We all know the the important rules of a safe s3x. Use protection, test for STIs and make sure your partner’s been tested too. In fact using protecting and testing yourself is very easy. But how do you start the topic with your partner? It’s very difficult to ask your partner to test for STIs.
Whether it is someone you met at a club or your long term, you know popping the question “When was the last time you were tested for STIs?” makes you nervous. Nothing changes a quickly like a discussion of s3xually transmitted infections. It’s amazing how many of us ignore the topic to test for STIs but rather cross our fingers hoping to be clean.
Allowing fate to decide for us isn’t always a good one. In fact, it sucks. We live in a world where people who are s3xually active will contract an STI in their mid-twenties. Because of this, it makes sense for us to care about practicing safe s3x. So why is it so hard for us to find a way to just talk about testing for STIs? Surely the physical stuff we’re down to do with that person is way more intimate, awkward or vulnerable than a purely clinical chat about s3xual health—right?
Talking to your partner to test for STIs is easier said than done. Due to that, we have research and gather ideas together to make it easier for you to be able to talk to your partner to test for STIs. Here, we guide you on how to easily talk with your partner to test for STIs.
How to talk to your partner to test for STIs
Talking to a long-term partner about s3x shouldn’t be too difficult. Chances are, you have already talked about it before. If you haven’t then you need to do so after reading this article.
First and foremost, these conversations need to happen early on before you have s3x. However, if it happens afterward, it should be very soon afterward. You should talk about it within the first three dates. This sends a message to the other person that you’re responsible with your body. And that you respect your body.
Additionally, know the facts. It can make it easier to talk if you think of STIs as a medical problem with serious health consequences. Learn everything that’s there to know about STIs. Knowing the facts gives you confidence and helps you to answer your partner’s questions later on.
Furthermore, figure out why. Whether you are just embarrassed or shy? Some people worry their partners will assume talking about STIs means they have an STI. Others believe their partner will leave them. The things that can make it hard to talk also offer insight into your relationship. E.g. If you’re shy, put your thoughts in writing and send it to them.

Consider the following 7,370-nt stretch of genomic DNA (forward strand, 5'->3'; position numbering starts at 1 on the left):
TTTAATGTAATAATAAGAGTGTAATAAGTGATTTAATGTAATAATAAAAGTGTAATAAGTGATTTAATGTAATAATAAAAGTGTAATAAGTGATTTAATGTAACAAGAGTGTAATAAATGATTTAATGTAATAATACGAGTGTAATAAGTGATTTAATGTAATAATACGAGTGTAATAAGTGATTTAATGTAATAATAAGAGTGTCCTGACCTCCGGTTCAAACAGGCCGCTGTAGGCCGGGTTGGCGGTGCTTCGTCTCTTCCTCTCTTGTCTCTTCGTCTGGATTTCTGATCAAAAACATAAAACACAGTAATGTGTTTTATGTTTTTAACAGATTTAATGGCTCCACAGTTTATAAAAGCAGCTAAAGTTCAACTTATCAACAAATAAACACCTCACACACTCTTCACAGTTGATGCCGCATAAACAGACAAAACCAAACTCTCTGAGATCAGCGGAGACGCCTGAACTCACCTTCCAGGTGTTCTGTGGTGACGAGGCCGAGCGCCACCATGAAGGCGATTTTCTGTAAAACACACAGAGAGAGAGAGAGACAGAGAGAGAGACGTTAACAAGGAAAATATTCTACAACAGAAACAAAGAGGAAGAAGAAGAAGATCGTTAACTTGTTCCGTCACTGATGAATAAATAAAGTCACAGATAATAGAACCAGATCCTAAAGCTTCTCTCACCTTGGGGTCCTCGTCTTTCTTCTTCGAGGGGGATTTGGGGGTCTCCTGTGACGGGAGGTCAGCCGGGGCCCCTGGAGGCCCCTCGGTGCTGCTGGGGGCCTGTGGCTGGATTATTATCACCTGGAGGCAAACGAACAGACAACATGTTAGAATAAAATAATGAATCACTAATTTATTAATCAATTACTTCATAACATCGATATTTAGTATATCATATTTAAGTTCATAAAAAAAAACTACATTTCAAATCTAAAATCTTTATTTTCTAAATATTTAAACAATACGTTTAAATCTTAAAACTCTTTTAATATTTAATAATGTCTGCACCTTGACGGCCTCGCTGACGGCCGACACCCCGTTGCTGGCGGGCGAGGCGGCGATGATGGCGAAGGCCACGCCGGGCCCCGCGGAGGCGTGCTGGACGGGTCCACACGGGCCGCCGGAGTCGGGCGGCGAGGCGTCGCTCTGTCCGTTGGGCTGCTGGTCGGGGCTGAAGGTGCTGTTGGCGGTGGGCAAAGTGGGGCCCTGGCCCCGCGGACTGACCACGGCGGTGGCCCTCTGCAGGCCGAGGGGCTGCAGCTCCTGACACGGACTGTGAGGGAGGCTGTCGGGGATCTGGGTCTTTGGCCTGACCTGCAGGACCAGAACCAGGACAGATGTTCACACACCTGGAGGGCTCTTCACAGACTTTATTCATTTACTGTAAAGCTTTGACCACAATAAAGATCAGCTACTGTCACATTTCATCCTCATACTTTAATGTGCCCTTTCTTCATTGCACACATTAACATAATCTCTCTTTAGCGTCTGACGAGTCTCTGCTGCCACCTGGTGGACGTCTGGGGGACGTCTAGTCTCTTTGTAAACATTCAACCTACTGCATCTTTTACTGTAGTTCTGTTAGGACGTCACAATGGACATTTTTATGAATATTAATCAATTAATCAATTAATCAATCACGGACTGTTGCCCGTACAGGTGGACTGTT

Are you still nervous to talk to your partner to test for STIs? Well, let’s continue
Moreover, Pick a good time to talk. Find a quiet space where you can chat without any disturbance. Don’t wait until you’re about to have s3x. This conversation is easier to have with your clothes on.
Also, after you introduce the topic, pause to hear what your partner says. If there’s no response, be direct and ask what he/she thinks. This allows you to figure out if you guys are in agreement about things and if you’re not, you can talk about it more. Listen to your partner’s point of view. Being a good listener shows respect and sets the tone for the conversation. Listening also gives you clues to what your partner thinks
However, whether your relationship is new or old, there are variety of ways to chip in a chat about STIs. You can simply ask about their testing regimen whiles you share your own. To add to you can say something like “I’m going to test for STIs next week. Do you want to join me, or were you tested more recently?” Moreover, you can also get tested together. Because testing together make each other feel more comfortable.
Besides, let your partner understands how much you enjoy s3x with them. They should also do the same. Both of you will enjoy much more knowing each others status.
Remember that, you you have done probably worse things than talking to your partner to test for STIs. Things such as licking, sucking and even k*ssing the hole through which they pee. You have sweat against one another’s naked bodies. If you have enjoyed these activities, there’s no awkwardness to ask them to test for STIs.
Having the STI conversation can be awkward at first, but it’s a lot less uncomfortable than discovering you have an STI after you have sex or finding out that you gave one to your partner.
What’s more? Once you normalize testing as a prerequisite to s3x, you’ll likely find that talking about it comes more naturally,”